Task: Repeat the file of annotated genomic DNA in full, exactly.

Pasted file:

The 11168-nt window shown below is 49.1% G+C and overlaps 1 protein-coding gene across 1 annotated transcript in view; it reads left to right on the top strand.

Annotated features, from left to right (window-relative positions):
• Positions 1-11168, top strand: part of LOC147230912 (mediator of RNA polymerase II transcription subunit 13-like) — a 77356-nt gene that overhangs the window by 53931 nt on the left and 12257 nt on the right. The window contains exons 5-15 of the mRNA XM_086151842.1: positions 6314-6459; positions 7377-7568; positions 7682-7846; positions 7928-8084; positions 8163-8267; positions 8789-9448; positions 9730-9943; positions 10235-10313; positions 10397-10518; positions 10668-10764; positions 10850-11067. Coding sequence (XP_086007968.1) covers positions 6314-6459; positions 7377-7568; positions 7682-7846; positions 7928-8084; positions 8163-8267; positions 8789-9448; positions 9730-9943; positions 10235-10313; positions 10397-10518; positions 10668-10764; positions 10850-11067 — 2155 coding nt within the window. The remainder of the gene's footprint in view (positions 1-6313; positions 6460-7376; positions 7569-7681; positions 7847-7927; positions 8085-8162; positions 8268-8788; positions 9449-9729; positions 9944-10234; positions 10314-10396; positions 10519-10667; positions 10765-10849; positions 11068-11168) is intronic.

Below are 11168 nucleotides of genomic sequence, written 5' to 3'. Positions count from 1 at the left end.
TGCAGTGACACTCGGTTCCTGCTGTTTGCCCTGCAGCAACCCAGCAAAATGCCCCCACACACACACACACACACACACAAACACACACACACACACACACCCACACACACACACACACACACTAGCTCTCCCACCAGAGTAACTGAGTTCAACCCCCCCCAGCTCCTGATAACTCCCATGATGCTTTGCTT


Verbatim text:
The 11168-nt window shown below is 49.1% G+C and overlaps 1 protein-coding gene across 1 annotated transcript in view; it reads left to right on the top strand.

Annotated features, from left to right (window-relative positions):
• Positions 1-11168, top strand: part of LOC147230912 (mediator of RNA polymerase II transcription subunit 13-like) — a 77356-nt gene that overhangs the window by 53931 nt on the left and 12257 nt on the right. The window contains exons 5-15 of the mRNA XM_086151842.1: positions 6314-6459; positions 7377-7568; positions 7682-7846; positions 7928-8084; positions 8163-8267; positions 8789-9448; positions 9730-9943; positions 10235-10313; positions 10397-10518; positions 10668-10764; positions 10850-11067. Coding sequence (XP_086007968.1) covers positions 6314-6459; positions 7377-7568; positions 7682-7846; positions 7928-8084; positions 8163-8267; positions 8789-9448; positions 9730-9943; positions 10235-10313; positions 10397-10518; positions 10668-10764; positions 10850-11067 — 2155 coding nt within the window. The remainder of the gene's footprint in view (positions 1-6313; positions 6460-7376; positions 7569-7681; positions 7847-7927; positions 8085-8162; positions 8268-8788; positions 9449-9729; positions 9944-10234; positions 10314-10396; positions 10519-10667; positions 10765-10849; positions 11068-11168) is intronic.

Below are 11168 nucleotides of genomic sequence, written 5' to 3'. Positions count from 1 at the left end.
TGCAGTGACACTCGGTTCCTGCTGTTTGCCCTGCAGCAACCCAGCAAAATGCCCCCACACACACACACACACACACACAAACACACACACACACACACACCCACACACACACACACACACACTAGCTCTCCCACCAGAGTAACTGAGTTCAACCCCCCCCAGCTCCTGATAACTCCCATGATGCTTTGCTT